You might want to take your handcrafted items to fairs or flea markets, or find a way to present them for sale to your friends. But an even better idea would to be sell them over the Internet.
However, designing your own website from scratch is both difficult and costly. Fortunately there’s a low-cost way to bring your products to the public: Etsy.
Think of Etsy as the eBay of handmade and vintage items. The last figures I saw, and they’re almost a year old, said that 800,000 vendors are selling on Etsy. The message here is that competition can make it tough to catch the attention and interest of shoppers.
Etsy seller fees
Before we go any further and give you selling on Etsy tips, let’s talk cost. How much does it cost to sell on Etsy?
Every item you list on Etsy is charged an upfront fee of $0.20. And that’s not every type of item, it’s every item in your inventory that you’re putting up for sale.
If you sold a hand painted necktie and had five you wanted to sell, the listing fee would be $1. This keeps your items on Etsy for four months. After that, you need to re-list and pay the fees again.
Next, when you make a sale, Etsy charges a 3.5 percent fee on the sales price. Shipping is not included in this fee. And, if you use Etsy’s “direct checkout,” an additional 3 percent + $0.25 is tacked on.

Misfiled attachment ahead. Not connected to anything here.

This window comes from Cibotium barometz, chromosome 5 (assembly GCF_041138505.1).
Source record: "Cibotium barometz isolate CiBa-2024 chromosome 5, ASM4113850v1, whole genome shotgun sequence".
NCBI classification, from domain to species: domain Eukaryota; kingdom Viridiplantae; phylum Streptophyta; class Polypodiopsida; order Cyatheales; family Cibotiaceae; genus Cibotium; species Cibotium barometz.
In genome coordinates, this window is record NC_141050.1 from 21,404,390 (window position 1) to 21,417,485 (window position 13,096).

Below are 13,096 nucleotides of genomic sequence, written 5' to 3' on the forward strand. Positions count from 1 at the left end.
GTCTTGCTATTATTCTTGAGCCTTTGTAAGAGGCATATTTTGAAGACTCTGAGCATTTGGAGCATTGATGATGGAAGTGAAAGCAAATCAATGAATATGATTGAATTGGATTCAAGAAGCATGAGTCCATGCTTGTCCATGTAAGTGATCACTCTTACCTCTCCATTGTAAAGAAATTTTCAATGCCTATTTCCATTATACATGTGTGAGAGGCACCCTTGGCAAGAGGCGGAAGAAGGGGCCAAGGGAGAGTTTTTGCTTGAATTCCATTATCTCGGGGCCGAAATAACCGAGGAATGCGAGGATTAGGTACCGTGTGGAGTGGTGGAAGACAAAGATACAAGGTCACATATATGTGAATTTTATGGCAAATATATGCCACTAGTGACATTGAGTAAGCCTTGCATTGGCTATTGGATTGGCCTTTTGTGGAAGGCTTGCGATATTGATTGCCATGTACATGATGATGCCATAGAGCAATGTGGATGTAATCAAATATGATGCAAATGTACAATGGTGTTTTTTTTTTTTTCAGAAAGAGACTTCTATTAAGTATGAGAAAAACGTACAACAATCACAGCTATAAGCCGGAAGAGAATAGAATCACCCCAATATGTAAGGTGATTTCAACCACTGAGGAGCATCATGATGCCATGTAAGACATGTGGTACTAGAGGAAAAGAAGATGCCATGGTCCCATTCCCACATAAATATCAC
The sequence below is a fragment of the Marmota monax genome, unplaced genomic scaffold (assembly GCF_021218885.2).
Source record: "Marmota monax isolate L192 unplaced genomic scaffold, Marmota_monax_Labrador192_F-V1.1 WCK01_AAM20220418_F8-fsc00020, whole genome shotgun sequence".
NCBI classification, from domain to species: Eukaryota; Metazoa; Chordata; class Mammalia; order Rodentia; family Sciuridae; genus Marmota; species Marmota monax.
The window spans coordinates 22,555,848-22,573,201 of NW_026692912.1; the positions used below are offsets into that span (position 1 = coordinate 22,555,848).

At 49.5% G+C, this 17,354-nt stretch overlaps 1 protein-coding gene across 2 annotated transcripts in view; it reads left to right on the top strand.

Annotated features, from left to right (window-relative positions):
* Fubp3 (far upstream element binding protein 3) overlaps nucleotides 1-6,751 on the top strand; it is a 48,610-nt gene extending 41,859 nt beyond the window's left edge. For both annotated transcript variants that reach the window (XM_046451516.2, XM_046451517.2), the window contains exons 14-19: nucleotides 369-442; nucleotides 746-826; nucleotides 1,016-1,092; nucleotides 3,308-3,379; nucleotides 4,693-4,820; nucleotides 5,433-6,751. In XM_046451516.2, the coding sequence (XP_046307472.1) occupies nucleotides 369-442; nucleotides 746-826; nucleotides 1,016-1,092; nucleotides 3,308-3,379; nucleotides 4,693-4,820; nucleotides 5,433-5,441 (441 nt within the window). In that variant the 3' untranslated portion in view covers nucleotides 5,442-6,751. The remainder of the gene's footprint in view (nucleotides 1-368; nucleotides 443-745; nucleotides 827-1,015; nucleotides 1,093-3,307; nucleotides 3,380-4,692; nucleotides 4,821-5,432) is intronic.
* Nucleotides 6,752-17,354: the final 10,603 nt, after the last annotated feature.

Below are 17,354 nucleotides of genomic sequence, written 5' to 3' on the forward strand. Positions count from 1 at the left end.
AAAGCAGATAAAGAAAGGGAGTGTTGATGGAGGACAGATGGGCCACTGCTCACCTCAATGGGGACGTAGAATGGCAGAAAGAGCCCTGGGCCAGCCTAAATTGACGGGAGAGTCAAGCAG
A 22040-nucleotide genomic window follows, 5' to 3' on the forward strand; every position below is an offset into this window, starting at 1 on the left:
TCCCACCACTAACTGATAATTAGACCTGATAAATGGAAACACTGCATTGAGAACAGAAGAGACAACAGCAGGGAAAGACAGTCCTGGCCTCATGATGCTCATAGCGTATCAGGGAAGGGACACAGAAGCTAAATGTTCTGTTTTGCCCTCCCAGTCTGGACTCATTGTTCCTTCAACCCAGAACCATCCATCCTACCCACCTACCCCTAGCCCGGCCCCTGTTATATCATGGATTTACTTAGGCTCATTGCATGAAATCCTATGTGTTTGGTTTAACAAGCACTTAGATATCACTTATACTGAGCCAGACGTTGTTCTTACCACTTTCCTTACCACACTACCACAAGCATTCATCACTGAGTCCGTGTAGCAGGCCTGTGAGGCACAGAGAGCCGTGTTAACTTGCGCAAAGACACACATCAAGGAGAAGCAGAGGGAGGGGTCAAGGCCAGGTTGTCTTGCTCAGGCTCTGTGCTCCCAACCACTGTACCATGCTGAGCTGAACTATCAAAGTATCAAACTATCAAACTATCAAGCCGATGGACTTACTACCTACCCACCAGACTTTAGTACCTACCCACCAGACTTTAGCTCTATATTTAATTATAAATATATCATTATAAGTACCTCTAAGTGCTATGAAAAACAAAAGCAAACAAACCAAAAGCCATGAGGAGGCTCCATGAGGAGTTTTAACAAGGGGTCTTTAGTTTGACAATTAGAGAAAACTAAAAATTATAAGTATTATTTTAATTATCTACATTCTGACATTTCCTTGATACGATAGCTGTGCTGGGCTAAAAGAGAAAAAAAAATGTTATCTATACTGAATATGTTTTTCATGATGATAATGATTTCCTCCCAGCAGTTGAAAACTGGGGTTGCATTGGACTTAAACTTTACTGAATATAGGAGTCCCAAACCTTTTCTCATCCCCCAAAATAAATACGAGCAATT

It may seem like those costs are high, but compared to designing your own website, they’re dirt cheap. If your business takes off, you can go that route later, when you can afford it.
Are you wondering what things to sell on Etsy? Etsy has two major categories: handmade and vintage. Spend a good amount of time exploring Etsy to get a feel, and inspiration, for what sells. However, the minds at Etsy recommend that you sell something that you’re really into, that you’re good at and that you love. In other words, don’t just try to jump on a bandwagon that you think will lead to big sales.
With nearly one million sellers, it’s going to be difficult to come up with a totally new idea—although people do it all the time. If someone is selling something similar to what you envision, be creative and try to put your own twist on it.
Etsy has volumes of information on how to best use the site. Check out the Etsy Seller’s Handbook. And, to get a great “behind-the-scenes” look at one Etsy seller—with a lot of excellent tips included—read this article about a woman who sells custom children’s embroidery.